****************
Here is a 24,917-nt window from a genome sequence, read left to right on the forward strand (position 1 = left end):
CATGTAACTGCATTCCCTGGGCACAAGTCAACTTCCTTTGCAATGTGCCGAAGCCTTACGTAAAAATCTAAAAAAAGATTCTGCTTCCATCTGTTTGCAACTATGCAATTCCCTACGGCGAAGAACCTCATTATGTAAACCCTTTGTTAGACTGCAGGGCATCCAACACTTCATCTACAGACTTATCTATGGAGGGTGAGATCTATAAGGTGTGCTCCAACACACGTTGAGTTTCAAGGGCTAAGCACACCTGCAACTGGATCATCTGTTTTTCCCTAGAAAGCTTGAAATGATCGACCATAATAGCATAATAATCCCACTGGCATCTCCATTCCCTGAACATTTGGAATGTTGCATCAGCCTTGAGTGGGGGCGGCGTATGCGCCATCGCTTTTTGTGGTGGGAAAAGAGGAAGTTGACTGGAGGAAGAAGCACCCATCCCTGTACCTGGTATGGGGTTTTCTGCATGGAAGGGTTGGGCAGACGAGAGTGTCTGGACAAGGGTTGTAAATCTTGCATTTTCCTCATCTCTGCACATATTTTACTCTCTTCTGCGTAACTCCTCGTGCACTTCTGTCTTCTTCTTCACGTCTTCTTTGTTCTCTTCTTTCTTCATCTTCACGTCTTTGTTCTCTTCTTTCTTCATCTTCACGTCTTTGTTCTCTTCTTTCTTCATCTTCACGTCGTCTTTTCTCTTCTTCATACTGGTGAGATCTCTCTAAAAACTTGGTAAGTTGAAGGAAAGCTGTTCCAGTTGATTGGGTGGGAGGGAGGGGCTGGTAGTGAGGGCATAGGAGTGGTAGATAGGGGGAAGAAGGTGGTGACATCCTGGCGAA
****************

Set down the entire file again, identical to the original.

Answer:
Here is a 24,917-nt window from a genome sequence, read left to right on the forward strand (position 1 = left end):
CATGTAACTGCATTCCCTGGGCACAAGTCAACTTCCTTTGCAATGTGCCGAAGCCTTACGTAAAAATCTAAAAAAAGATTCTGCTTCCATCTGTTTGCAACTATGCAATTCCCTACGGCGAAGAACCTCATTATGTAAACCCTTTGTTAGACTGCAGGGCATCCAACACTTCATCTACAGACTTATCTATGGAGGGTGAGATCTATAAGGTGTGCTCCAACACACGTTGAGTTTCAAGGGCTAAGCACACCTGCAACTGGATCATCTGTTTTTCCCTAGAAAGCTTGAAATGATCGACCATAATAGCATAATAATCCCACTGGCATCTCCATTCCCTGAACATTTGGAATGTTGCATCAGCCTTGAGTGGGGGCGGCGTATGCGCCATCGCTTTTTGTGGTGGGAAAAGAGGAAGTTGACTGGAGGAAGAAGCACCCATCCCTGTACCTGGTATGGGGTTTTCTGCATGGAAGGGTTGGGCAGACGAGAGTGTCTGGACAAGGGTTGTAAATCTTGCATTTTCCTCATCTCTGCACATATTTTACTCTCTTCTGCGTAACTCCTCGTGCACTTCTGTCTTCTTCTTCACGTCTTCTTTGTTCTCTTCTTTCTTCATCTTCACGTCTTTGTTCTCTTCTTTCTTCATCTTCACGTCTTTGTTCTCTTCTTTCTTCATCTTCACGTCGTCTTTTCTCTTCTTCATACTGGTGAGATCTCTCTAAAAACTTGGTAAGTTGAAGGAAAGCTGTTCCAGTTGATTGGGTGGGAGGGAGGGGCTGGTAGTGAGGGCATAGGAGTGGTAGATAGGGGGAAGAAGGTGGTGACATCCTGGCGAA